Monthly Archives: September 2006

More about blogger power

[Keyword: , , ]. Another fascinating piece about the rise of blogger power – The Guardian reports on Bill Clinton meeting with prominent liberal bloggers to give them a ‘pat on the back’:

“Clinton told the group that over the past two years he had become an avid reader, and that he now included blog posts in his daily news cuttings service. For the bloggers, toiling away in their front rooms, it was heady stuff. “Here I was with a group of my friends and colleagues, meeting with one of our nation’s presidents because our small, do-it-yourself political operation had drawn his attention,” writes Chris Bowers on the MyDD blog. “I mean, this is largely work I have completed from the bedroom of my apartment in West Philly.””

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Citizen photographers beware

[Keyword: , ]. Salutary piece on about a snap sold by Scoopt which turned out not to have been taken by the person selling it – but also was already widely available online. Here’s some points from the piece:

“‘Citizen journalists’ – as distinct from professional photographers – don’t always appreciate that content can be commercially devalued by dissemination on the web. But nor do they necessarily care. If you capture a breaking news story, you might want to share the story with the widest possible audience as quickly as possible, with financial gain a distant consideration or of no concern at all. But can you do both? Can you share and sell your content? Does a copyrighted picture that’s all over the web still have value in print, or a video submitted to YouTube have value when broadcast?

“Perhaps surprisingly, our experience says yes. In the Zidane case, we licensed the images several times over in print despite widespread and simultaneous appearance electronically on blogs and football sites. Picture editors could have lifted them for free but didn’t. I find that encouraging. Of course, it’s in part because we made their lives easy by pushing the content to them in an industry-standard manner, but also (and I hope I’m not being too naïve in saying this) I think it’s because most picture editors, so many of whom are themselves photographers, would rather spend their budgets fairly than exploit amateur snappers.”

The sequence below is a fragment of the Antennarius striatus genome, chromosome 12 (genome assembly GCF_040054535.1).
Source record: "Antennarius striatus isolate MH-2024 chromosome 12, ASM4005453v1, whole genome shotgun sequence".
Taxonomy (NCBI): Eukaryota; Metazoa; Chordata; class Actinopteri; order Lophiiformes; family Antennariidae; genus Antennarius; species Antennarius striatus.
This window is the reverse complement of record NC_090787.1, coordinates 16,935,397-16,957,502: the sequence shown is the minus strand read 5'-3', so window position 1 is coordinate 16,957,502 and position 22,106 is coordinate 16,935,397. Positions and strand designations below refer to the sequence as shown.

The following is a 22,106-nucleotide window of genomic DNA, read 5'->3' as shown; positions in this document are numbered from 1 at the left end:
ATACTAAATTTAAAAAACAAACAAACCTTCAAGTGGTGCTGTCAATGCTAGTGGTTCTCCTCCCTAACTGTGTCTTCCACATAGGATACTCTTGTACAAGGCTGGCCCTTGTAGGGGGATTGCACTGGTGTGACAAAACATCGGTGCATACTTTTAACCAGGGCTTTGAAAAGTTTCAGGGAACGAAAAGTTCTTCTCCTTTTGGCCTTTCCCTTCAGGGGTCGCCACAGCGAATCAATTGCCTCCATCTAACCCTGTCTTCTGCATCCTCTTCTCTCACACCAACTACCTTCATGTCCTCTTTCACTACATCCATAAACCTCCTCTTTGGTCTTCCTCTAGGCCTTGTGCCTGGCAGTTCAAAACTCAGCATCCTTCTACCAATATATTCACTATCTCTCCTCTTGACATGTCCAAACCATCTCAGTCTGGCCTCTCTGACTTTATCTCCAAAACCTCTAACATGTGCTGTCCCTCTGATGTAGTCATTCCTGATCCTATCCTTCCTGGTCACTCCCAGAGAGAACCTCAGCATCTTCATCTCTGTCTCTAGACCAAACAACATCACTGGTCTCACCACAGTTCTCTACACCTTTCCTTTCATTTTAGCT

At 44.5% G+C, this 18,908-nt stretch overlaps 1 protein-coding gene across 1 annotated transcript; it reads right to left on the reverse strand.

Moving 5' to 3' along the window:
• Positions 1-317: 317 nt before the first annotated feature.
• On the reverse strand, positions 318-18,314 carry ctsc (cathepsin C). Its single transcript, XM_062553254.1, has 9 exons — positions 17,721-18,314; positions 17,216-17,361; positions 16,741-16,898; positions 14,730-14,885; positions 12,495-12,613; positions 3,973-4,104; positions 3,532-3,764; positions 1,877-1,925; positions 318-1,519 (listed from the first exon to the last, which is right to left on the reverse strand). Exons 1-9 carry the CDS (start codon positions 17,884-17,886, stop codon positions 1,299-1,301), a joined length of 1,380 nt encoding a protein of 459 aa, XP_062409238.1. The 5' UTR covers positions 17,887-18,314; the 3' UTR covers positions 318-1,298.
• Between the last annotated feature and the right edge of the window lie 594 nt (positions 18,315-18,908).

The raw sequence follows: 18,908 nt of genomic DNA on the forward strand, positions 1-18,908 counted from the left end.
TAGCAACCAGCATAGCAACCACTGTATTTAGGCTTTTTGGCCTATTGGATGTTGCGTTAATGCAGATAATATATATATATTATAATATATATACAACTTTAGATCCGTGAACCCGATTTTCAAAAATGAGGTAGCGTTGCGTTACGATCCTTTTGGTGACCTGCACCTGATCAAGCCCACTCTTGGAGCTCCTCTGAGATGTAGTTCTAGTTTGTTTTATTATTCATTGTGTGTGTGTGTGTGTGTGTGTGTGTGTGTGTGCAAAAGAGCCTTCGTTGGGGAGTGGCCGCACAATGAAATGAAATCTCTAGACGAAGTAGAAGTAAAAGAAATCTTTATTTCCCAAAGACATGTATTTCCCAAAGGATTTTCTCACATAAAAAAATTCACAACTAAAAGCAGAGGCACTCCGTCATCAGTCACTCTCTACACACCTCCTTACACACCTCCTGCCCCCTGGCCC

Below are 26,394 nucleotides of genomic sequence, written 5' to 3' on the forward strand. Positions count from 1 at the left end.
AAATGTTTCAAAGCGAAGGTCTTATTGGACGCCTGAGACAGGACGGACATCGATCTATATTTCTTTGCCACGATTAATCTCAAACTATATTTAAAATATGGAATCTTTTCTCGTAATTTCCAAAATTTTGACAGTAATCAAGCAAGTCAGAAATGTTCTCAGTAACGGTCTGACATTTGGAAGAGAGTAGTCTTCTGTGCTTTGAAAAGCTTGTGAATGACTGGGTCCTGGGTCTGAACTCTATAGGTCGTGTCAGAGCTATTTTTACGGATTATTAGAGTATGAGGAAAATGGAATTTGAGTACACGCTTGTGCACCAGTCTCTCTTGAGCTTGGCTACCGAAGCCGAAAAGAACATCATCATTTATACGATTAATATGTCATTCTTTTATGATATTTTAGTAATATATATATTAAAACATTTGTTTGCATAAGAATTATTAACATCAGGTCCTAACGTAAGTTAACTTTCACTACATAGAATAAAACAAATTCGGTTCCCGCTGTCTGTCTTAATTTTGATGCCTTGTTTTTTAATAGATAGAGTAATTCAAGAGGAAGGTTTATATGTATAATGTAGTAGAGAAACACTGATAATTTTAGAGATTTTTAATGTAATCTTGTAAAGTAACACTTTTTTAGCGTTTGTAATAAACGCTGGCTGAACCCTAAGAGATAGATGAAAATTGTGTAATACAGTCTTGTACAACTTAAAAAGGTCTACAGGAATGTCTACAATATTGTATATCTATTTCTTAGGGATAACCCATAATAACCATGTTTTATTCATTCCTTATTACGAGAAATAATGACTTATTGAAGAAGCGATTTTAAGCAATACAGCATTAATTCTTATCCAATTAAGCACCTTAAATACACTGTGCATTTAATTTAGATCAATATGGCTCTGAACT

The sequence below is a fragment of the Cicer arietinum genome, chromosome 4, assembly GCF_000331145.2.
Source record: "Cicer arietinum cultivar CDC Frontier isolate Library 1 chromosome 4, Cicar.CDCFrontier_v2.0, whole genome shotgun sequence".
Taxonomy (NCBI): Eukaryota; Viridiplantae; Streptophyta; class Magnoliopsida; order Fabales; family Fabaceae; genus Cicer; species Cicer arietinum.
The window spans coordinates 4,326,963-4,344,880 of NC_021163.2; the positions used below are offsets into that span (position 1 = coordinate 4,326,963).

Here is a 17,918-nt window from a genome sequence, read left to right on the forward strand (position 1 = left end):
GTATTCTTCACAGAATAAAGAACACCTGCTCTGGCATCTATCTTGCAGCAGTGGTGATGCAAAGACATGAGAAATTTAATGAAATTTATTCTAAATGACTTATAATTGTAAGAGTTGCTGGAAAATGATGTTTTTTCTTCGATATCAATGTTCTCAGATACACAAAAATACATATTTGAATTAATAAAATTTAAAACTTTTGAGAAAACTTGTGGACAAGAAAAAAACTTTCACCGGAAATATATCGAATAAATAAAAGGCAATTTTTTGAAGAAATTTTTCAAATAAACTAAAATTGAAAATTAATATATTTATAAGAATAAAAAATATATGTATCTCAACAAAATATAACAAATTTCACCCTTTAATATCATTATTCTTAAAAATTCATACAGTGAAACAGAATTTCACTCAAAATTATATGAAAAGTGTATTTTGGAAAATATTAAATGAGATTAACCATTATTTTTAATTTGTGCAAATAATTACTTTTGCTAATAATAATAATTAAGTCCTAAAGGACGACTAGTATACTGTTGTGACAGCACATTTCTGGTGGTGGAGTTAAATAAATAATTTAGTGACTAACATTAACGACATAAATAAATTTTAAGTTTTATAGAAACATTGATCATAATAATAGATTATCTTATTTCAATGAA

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Chris Andersen’s views on the new publishing landscape

[Keyword: , , ]. The latest Press Gazette interview is worth a read: it’s with Chris Andersen, author of The Long Tail – and before you groan “not another Long Tail article”, this interview actually steers clear of the long over-exposed theory, instead offering some very refreshing thoughts on the media landscape. Here’s some choice quotes:

“There are some who require you to log in; there are some that require you to pay for content. Our sense is that if you do that, you will get some revenues, but you will not be part of the conversation. You will not have access to that extraordinary word-of-mouth effect out there in the wide-open world.”


“Part of our job is making things better and part of our jobs is predicting demand. And every time we get it wrong. Not entirely wrong, but every month, there’s some story that I didn’t expect to be popular that turned out to be popular and some story that I thought would be popular that turned out not to be so popular.
“Maybe my hit-rate is better than others, but it’s certainly not perfect. The lesson right now of the long-tail world is that you now have increasingly powerful tools to measure what people want. Put it all out there and let the market sort it out.
“Obviously we look at the blogosphere to generate new ideas, to tap into ascendant people and ideas.
“This gives us a fantastic information-gathering exercise. But that’s available to all, that’s not exclusive to print. The other aspect is whether we can use this technology of dialogue, of conversation with your readers to make your product better.”

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